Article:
October 25th, 2014
After our flight was delayed over an hour, we finally arrived in Rome. We landed at Ciampino airport, which was much smaller than we imagined the airport it to be. I guess Fiumicino, their other airport, must get all of the international flights and jumbo jets. From the airport, we needed to take a bus to the train station, where we would catch another bus to the apartment we were renting for our stay. We stood in the general vicinity of the bus stop, but there was no semblance of a line or any sort of order to the chaos. Hundreds of people with luggage and purses jostled around one small bus shelter. Some people were making small but constant adjustments with their arms, legs, elbows, and bags in order to deter intruders and claim their own little bit of personal space. Others, probably from some sunny, laid-back locale by the Mediterranean, were oblivious to all of this polite posturing, leaning into other people’s bags, gesturing expansively with their arms, and not minding in the slightest if they were brushing shoulders with three different strangers at once. You can guess what category we fell into.
Once the bus pulled up, there was a collective lurch as everyone lunged to claim their new bit of personal space, regardless of whether this was the bus they needed, whether they had the right kind of ticket, or the dozens of other people ahead of them. The concept of the queue just didn’t exist. We had to throw our luggage in the bottom of the bus and then dash to the front of the line to try to get a space. The last few months in orderly London made this little bit of anarchy unsettling. Dozens of families were trying to get on the wrong bus and arguing loudly with the bus driver about their tickets. None seemed to care that they were speaking different languages and were mutually unintelligible to each other. The arrival of another bus, operated by an entirely different company, caused the heaving crowds to storm that bus’s door, regardless of which company these travelers had actually purchased their tickets from, and the whole process started again. After the arrival of yet another bus, everything quieted down on ours, and we were able to pull away from the stop and start our journey into Rome.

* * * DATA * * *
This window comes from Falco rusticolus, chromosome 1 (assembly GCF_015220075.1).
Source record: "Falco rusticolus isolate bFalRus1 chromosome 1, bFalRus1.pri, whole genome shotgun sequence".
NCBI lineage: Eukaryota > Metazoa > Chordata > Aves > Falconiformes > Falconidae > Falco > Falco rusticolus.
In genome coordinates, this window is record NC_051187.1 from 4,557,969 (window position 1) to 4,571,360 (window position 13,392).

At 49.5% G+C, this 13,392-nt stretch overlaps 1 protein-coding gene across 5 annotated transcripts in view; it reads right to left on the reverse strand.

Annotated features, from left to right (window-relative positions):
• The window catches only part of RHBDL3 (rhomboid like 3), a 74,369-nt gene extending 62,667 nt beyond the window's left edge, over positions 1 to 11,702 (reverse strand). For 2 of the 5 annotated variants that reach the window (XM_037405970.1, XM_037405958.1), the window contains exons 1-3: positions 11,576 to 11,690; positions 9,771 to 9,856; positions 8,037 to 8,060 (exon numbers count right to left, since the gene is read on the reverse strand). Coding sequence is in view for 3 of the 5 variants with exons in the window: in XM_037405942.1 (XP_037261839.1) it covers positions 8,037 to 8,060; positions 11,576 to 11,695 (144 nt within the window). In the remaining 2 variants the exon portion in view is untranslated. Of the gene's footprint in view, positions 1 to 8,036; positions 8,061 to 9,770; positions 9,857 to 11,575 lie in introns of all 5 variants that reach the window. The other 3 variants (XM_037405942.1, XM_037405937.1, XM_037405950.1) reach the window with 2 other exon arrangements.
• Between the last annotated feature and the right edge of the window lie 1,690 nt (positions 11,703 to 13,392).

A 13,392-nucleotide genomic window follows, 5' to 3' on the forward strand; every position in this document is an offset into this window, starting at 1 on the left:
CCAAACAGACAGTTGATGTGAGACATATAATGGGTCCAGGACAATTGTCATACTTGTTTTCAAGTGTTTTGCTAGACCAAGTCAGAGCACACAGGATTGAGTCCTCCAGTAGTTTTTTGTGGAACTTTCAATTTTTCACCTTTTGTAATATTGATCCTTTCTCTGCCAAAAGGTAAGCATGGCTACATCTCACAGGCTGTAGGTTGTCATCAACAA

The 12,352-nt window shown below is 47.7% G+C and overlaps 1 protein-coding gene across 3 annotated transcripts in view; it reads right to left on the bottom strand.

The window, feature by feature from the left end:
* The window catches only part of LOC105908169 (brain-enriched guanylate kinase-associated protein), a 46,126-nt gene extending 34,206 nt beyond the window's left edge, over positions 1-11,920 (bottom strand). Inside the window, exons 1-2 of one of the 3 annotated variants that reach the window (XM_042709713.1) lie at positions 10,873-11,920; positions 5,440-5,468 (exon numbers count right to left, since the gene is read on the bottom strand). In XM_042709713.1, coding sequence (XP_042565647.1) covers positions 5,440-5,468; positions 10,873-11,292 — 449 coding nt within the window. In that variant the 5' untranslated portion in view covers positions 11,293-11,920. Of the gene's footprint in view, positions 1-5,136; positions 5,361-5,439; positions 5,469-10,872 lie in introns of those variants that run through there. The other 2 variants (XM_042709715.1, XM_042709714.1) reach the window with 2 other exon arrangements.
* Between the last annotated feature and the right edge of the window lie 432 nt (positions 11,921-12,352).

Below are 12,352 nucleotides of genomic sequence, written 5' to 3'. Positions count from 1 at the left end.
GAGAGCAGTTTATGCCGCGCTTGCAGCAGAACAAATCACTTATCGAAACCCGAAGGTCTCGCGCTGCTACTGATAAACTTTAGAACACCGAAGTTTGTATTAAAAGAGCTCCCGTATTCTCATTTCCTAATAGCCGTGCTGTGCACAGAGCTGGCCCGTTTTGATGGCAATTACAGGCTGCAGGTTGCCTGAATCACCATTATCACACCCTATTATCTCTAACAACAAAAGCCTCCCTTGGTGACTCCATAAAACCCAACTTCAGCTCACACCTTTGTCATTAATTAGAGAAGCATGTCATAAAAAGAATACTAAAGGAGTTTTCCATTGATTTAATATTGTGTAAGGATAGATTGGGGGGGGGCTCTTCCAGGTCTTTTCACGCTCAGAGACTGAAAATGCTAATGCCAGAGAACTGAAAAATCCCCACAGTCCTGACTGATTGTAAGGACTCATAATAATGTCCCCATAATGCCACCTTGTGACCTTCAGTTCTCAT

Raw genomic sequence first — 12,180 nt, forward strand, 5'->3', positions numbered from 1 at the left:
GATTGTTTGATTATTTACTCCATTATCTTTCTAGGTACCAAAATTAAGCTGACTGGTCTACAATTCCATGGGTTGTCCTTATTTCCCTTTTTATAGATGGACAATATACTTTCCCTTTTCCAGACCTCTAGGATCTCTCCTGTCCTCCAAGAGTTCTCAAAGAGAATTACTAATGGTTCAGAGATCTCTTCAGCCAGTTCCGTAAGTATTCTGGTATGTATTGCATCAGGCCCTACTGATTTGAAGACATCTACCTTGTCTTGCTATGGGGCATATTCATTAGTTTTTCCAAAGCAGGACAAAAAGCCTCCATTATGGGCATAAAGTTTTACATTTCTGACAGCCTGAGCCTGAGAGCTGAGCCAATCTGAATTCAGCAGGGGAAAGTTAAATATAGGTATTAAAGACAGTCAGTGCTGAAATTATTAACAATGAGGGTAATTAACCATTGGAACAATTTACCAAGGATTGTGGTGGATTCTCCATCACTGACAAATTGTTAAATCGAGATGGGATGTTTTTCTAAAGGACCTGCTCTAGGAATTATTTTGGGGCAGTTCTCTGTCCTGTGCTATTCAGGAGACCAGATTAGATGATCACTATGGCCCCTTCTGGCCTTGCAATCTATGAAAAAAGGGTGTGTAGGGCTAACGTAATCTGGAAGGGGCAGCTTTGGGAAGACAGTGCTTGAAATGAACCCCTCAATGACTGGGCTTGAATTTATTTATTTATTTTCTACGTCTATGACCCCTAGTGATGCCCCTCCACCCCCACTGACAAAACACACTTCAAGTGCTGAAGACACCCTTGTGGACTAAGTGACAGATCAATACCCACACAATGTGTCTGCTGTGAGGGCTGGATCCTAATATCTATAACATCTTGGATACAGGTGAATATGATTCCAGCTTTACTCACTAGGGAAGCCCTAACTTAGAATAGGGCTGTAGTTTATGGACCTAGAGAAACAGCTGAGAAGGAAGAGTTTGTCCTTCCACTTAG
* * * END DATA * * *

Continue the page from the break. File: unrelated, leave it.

Driving along the highway was uneventful until we began to get closer to the city. Every now and then, we would catch tantalizing glimpses of old Roman city walls running along the city, some falling into complete ruin and others incorporated into much newer buildings. We couldn’t wait to get off the bus and start exploring. When we finally did get off the bus, we realized we weren’t in the greatest area of town. The area surrounding the train station is a bit undesirable, to say the least. We entered the station to buy bus tickets and were approached by a few gypsies offering to help us find our way or teach us to use the ticket machine. Having been warned about this particular event and its potential dangers in advance, we were prepared with a firm “no” and kept walking. Once we went around in circles a few times and rebuffed a few more overly-helpful people, we found the tourist desk, and I tried out my rusty Italian on the desk clerk. She nodded while I was explaining how many tickets we needed and what bus stop we were trying to find, and she helpfully started explaining the bus system to me… in English. Oh, well. As she was printing off our tickets, a gaggle of Italian youths were standing behind us with their luggage piled nearby, and she told them rather sharply in Italian to beware of gypsies, which caused the youths to look startled and clutch their bags to their sides. Proof that no one can afford to be cavalier about petty theft in Rome.